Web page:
Aging cons who survived the causes and consequences of long-term incarceration are being released from prison cross the country. They are paroled into a society full of high-speed diverse technology while still carrying the stigma of an ex-felon, and the transition is not easy.
That was the focal point of a recent report from the Urban Institute. The 2017 report, “A Matter of Time: The Causes and Consequences of Rising Time Served in America’s Prisons,” highlights a current legal environment that places people in prison for long periods and shares the stories of several who made it through.
“I’m a human being,” said Ramona Brant, a formerly incarcerated woman whose story was shared in the Institute report. “Each one of us has a story to tell, and if you would just take the time to listen, you would be amazed at how similar I am to you.”
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These inmates have been waiting for their freedom for a long time, but some are fearful because they don’t know what their future holds and taking that first step out can be daunting.
One stated purpose of imprisonment is to rehabilitate people so they can re-enter society, but the reality is it punishes the convicted person for their conduct. The Urban Institute reported extremely long prison stays can exact devastating costs from the persons incarcerated.
Case in point: in 1995 Brant was sentenced to life without parole for her first conviction for drug conspiracy—a mandatory penalty that even the sentencing judge thought was too severe, the article reported.
For 21 years she said, she missed out on being a mother to her babies. Now her babies have babies.
Brant was the best mother that she could be. At the start of every year, she wrote her kids’ teachers, asking them to understand the children’s situation.
When President Obama granted Brant clemency in 2016, she paroled to Charlotte, N.C., at the age of 51.
“Everything surprised me,” Brant said. “Everything was new. Everything was different.”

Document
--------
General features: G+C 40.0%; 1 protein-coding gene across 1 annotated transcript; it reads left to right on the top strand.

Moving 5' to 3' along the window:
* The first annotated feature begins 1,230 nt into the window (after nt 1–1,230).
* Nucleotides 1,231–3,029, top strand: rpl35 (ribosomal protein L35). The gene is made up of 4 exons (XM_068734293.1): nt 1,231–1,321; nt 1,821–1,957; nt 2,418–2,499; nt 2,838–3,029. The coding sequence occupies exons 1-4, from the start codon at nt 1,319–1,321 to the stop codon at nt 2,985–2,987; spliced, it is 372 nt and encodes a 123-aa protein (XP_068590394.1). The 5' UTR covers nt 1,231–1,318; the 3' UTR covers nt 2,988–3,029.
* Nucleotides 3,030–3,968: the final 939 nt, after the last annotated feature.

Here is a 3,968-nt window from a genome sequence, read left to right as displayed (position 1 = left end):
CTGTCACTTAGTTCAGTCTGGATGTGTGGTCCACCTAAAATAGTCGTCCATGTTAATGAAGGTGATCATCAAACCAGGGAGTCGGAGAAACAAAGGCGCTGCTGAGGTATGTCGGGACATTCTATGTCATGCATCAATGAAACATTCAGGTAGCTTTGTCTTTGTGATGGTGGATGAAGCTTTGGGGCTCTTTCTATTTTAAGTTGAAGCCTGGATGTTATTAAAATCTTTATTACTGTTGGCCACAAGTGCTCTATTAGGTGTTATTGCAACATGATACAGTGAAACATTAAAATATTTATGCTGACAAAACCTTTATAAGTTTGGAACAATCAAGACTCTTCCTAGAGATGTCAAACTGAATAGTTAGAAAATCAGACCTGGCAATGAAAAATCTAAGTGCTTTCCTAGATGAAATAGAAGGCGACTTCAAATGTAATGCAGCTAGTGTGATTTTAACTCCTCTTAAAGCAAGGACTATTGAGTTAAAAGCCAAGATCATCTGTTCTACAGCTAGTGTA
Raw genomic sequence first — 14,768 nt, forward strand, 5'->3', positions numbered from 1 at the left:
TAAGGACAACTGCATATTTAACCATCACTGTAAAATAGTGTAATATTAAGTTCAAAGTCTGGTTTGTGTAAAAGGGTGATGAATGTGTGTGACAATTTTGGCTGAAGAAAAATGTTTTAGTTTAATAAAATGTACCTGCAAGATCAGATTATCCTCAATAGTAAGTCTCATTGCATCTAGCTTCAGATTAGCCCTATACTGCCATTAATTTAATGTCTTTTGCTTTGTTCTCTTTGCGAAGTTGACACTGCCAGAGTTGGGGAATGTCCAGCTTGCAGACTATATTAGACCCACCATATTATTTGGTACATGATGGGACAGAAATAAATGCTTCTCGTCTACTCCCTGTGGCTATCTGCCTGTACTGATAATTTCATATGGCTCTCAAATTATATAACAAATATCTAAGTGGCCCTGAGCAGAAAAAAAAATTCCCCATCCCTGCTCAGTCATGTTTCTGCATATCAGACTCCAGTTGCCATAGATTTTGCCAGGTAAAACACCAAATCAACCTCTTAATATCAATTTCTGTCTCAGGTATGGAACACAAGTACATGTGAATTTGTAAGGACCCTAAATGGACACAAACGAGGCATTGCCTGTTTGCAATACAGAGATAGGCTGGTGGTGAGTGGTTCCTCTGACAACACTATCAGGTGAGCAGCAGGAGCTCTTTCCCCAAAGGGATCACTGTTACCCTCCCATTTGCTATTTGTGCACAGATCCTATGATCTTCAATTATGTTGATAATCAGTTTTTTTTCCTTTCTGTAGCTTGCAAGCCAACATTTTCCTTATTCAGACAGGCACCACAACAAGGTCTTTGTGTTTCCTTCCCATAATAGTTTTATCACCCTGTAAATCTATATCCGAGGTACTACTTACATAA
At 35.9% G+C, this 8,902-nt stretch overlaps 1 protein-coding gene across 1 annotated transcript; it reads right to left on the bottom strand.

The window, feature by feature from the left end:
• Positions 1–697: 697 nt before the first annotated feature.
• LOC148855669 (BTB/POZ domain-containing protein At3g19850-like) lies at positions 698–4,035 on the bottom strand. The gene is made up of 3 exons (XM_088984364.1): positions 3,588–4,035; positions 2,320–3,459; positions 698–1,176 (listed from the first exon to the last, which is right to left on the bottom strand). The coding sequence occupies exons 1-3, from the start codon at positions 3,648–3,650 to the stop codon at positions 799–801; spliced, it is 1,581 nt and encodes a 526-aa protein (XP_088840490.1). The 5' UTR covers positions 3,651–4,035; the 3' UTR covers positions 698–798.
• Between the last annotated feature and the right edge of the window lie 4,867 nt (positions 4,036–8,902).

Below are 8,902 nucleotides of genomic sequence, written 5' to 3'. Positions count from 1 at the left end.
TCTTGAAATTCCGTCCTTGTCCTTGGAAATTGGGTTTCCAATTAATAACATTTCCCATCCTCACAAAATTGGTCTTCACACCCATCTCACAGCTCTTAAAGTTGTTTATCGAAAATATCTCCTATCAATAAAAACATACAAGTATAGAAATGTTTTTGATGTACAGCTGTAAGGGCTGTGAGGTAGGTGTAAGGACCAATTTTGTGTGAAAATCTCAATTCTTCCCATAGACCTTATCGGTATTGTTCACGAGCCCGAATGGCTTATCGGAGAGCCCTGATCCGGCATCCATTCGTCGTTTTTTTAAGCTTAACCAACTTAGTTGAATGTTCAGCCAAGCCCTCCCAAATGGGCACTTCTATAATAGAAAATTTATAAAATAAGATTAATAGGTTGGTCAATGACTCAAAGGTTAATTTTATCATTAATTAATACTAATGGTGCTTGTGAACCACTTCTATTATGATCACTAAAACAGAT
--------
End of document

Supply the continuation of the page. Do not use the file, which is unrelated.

For the first time, Brant saw flat-screen TVs, filled out paperless applications and saw backup cameras in vehicles. She had to learn many common social skills all over again.
“Everything surprised me, everything was new. Everything was different”
Cell phones are now in everyone’s pocket. Parking meters accept credit cards. And subway tokens are long gone.
But adapting to those changes pales in comparison to the challenge of returning home after decades in prison and starting over at an age when most people are already established in life.
Stanley Mitchell experienced turmoil upon his release at the age of 63, said the article.
After his release from serving a 35-year term, he could never obtain tranquility. Nightmares kept him up at night, and knocks on the front door spooked him.
Not everyone who’s been inside for a long time loses the life they had before.
Nelson Rivera served 17 years in prison before his release at the age of 45. Even though he and his wife ended their marriage while Rivera was incarcerated, his children stood by him.
“I have four children,” Rivera told the Institute. “There were times where I felt like I was going to lose my family—my children mainly—and thank God, we stood strong.”
The Urban Institute’s report talked about the need for a serious change to the criminal justice system in this country. It presented possible alternatives to long-term sentences and proposed approaching criminal justice from a new angle.
But while drastic reform may be possible, it hasn’t come yet, and there are people still serving long sentences and being released into a new and challenging world. More robust and accessible reentry programs, rehabilitative services, and government support are needed for the aging former, and current, inmates to succeed after incarceration.